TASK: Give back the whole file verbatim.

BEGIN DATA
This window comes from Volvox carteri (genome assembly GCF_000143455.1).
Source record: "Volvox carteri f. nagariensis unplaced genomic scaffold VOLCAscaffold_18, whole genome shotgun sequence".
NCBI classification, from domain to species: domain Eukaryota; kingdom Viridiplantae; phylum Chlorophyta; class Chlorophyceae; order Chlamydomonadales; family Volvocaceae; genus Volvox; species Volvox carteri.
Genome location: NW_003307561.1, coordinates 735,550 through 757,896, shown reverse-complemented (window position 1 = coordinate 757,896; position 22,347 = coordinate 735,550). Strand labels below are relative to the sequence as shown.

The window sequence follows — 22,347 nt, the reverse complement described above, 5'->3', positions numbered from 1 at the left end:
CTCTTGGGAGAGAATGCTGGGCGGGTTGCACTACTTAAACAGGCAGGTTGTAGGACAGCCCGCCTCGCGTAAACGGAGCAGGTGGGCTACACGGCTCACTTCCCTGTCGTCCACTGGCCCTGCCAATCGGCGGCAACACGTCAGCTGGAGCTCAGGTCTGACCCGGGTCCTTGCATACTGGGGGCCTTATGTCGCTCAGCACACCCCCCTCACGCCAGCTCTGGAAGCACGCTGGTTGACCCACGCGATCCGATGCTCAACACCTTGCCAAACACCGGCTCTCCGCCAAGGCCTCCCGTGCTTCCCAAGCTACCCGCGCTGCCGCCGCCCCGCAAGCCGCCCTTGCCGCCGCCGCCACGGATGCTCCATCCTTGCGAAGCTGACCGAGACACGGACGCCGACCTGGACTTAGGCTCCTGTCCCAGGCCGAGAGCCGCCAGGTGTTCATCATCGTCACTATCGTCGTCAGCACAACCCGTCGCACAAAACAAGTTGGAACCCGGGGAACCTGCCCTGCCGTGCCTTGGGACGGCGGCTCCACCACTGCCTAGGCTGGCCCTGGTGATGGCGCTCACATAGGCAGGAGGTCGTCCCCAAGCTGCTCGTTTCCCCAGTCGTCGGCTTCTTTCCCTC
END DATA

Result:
This window comes from Volvox carteri (genome assembly GCF_000143455.1).
Source record: "Volvox carteri f. nagariensis unplaced genomic scaffold VOLCAscaffold_18, whole genome shotgun sequence".
NCBI classification, from domain to species: domain Eukaryota; kingdom Viridiplantae; phylum Chlorophyta; class Chlorophyceae; order Chlamydomonadales; family Volvocaceae; genus Volvox; species Volvox carteri.
Genome location: NW_003307561.1, coordinates 735,550 through 757,896, shown reverse-complemented (window position 1 = coordinate 757,896; position 22,347 = coordinate 735,550). Strand labels below are relative to the sequence as shown.

The window sequence follows — 22,347 nt, the reverse complement described above, 5'->3', positions numbered from 1 at the left end:
CTCTTGGGAGAGAATGCTGGGCGGGTTGCACTACTTAAACAGGCAGGTTGTAGGACAGCCCGCCTCGCGTAAACGGAGCAGGTGGGCTACACGGCTCACTTCCCTGTCGTCCACTGGCCCTGCCAATCGGCGGCAACACGTCAGCTGGAGCTCAGGTCTGACCCGGGTCCTTGCATACTGGGGGCCTTATGTCGCTCAGCACACCCCCCTCACGCCAGCTCTGGAAGCACGCTGGTTGACCCACGCGATCCGATGCTCAACACCTTGCCAAACACCGGCTCTCCGCCAAGGCCTCCCGTGCTTCCCAAGCTACCCGCGCTGCCGCCGCCCCGCAAGCCGCCCTTGCCGCCGCCGCCACGGATGCTCCATCCTTGCGAAGCTGACCGAGACACGGACGCCGACCTGGACTTAGGCTCCTGTCCCAGGCCGAGAGCCGCCAGGTGTTCATCATCGTCACTATCGTCGTCAGCACAACCCGTCGCACAAAACAAGTTGGAACCCGGGGAACCTGCCCTGCCGTGCCTTGGGACGGCGGCTCCACCACTGCCTAGGCTGGCCCTGGTGATGGCGCTCACATAGGCAGGAGGTCGTCCCCAAGCTGCTCGTTTCCCCAGTCGTCGGCTTCTTTCCCTC